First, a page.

Origin of striping
- a relatively long, narrow band of a different color, appearance, weave, material, or nature from the rest of a surface or thing: the stripes of a zebra.
- a fabric or material containing such a band or bands.
- a strip of braid, tape, or the like.
- a number or combination of such strips, worn on a military, naval, or other uniform as a badge of rank, service, good conduct, combat wounds, etc.
- Informal.status or recognition as a result of one's efforts, experience, or achievements: She earned her stripes as a traveling sales representative and then moved up to district manager.
- a strip, or long, narrow piece of anything: a stripe of beach.
- a streak or layer of a different nature within a substance.
- style, variety, sort, or kind: a man of quite a different stripe.
- Also called magnetic stripe. Movies. a strip of iron oxide layer on the edge of a film that is used for recording and reproducing a magnetic sound track.
- to mark or furnish with a stripe or stripes.
Origin of stripe1
Examples from the Web for striping
Window sashes can be indicated by striping the glass with black paint.
The joints may be accentuated by striping with white or black paint.
The striping, corner pieces, etc., are done on the flat color.
This comprises a difficult and skilled feature of the art of striping.
Specimen 16-1225 has striping in the same colors and to it is seamed a piece with blue on a reddish-orange ground.Chincha Plain-weave cloths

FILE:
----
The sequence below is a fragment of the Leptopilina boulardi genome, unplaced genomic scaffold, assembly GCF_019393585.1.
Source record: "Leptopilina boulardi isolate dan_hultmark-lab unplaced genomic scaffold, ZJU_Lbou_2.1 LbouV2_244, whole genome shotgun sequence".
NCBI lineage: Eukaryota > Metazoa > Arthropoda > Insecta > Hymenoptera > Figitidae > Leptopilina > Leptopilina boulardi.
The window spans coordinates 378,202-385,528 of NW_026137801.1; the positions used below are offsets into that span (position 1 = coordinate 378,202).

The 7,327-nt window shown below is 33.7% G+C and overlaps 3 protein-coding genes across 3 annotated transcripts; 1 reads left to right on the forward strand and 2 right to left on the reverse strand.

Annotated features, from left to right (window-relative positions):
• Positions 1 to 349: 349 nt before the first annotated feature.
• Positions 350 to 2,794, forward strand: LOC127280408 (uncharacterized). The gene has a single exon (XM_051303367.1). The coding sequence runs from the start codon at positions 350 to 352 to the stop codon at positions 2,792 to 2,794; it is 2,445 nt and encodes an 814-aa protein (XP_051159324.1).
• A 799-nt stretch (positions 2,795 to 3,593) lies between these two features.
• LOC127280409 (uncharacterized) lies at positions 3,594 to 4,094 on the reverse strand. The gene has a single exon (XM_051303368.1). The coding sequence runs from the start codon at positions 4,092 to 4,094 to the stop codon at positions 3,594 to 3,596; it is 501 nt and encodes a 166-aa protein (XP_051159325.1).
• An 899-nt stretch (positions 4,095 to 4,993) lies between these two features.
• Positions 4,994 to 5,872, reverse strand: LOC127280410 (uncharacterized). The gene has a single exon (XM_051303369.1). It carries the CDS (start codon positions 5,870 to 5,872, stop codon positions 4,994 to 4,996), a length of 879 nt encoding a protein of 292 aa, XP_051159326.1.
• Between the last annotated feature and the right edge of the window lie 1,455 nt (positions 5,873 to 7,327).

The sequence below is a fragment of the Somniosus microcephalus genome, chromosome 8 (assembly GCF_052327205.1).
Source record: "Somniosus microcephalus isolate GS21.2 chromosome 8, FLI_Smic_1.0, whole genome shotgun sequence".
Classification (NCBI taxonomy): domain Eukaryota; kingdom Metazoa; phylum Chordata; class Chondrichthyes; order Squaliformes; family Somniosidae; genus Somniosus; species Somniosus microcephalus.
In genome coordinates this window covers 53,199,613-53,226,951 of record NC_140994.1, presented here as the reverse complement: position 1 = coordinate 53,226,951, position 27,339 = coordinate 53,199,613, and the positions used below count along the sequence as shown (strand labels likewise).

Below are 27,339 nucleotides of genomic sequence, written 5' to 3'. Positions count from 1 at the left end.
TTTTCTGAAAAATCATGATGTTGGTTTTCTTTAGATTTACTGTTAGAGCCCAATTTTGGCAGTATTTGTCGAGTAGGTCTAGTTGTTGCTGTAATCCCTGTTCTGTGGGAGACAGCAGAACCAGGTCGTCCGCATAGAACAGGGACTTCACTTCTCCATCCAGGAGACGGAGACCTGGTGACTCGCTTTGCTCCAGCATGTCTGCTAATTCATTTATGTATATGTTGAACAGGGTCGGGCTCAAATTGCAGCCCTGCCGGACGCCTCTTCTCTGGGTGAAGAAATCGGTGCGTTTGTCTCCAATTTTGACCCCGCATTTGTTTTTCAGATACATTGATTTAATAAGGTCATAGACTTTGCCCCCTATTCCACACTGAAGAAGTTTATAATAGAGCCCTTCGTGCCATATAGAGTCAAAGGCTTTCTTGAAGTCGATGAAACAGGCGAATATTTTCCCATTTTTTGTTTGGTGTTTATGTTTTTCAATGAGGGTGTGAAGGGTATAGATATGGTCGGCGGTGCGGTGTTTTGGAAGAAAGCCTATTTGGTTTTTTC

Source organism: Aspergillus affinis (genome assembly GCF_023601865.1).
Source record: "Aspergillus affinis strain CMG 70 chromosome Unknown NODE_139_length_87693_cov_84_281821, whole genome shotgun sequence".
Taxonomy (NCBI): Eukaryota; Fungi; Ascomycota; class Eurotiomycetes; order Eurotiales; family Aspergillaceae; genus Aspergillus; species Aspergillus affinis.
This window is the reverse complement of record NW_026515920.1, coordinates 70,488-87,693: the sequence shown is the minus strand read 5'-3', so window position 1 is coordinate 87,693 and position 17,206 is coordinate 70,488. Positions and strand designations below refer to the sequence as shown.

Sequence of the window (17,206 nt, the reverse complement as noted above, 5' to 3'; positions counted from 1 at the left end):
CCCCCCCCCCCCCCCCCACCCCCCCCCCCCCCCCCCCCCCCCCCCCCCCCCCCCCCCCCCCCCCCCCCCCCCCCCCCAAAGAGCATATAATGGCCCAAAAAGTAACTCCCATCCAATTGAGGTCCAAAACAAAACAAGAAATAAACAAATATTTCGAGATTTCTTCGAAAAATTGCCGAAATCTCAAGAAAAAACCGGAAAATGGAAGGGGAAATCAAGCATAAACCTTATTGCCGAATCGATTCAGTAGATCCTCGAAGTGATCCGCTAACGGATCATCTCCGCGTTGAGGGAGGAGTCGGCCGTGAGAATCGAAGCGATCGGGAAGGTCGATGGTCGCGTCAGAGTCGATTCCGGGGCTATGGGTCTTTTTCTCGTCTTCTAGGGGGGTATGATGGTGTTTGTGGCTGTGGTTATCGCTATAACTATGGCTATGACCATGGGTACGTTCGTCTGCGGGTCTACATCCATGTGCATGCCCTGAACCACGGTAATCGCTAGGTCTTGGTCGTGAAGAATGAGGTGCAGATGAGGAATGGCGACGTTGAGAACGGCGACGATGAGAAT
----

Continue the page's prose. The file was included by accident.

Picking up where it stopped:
Lila M. O'Neale
- a relatively long band of distinctive colour or texture that differs from the surrounding material or background
- a fabric having such bands
- a strip, band, or chevron of fabric worn on a military uniform, etc, esp one that indicates rank
- mainly US and Canadian kind; sort; typea man of a certain stripe
- (tr) to mark with a stripe or stripes
- a stroke from a whip, rod, cane, etc
Word Origin and History for striping
"a line or band in cloth," 1620s (but probably much older), from Middle Dutch or Middle Low German stripe "stripe, streak," from Proto-Germanic *stripanan (cf. Danish stribe "a striped fabric," German Streifen "stripe"), cognate with Old Irish sriab "stripe," from PIE root *streig- (see strigil). Of soldiers' chevrons, badges, etc., attested from 1827.
"a stroke or lash," mid-15c., probably a special use of stripe (n.1), from the marks left by a lash. Cf. also Dutch strippen "to whip," West Frisian strips, apparently cognate but not attested as early as the English word.